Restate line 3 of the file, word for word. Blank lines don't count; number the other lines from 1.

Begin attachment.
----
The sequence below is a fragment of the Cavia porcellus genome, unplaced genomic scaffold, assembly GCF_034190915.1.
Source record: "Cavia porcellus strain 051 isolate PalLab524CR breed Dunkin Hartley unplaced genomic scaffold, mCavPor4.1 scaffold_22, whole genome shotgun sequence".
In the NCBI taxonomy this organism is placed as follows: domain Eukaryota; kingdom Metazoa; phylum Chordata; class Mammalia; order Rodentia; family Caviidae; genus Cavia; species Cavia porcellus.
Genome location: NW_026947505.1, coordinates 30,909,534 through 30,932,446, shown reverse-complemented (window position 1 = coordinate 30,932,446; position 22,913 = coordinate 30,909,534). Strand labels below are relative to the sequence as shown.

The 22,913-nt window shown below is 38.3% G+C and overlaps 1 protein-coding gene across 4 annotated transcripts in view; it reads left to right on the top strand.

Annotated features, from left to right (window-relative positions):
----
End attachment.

In the NCBI taxonomy this organism is placed as follows: domain Eukaryota; kingdom Metazoa; phylum Chordata; class Mammalia; order Rodentia; family Caviidae; genus Cavia; species Cavia porcellus.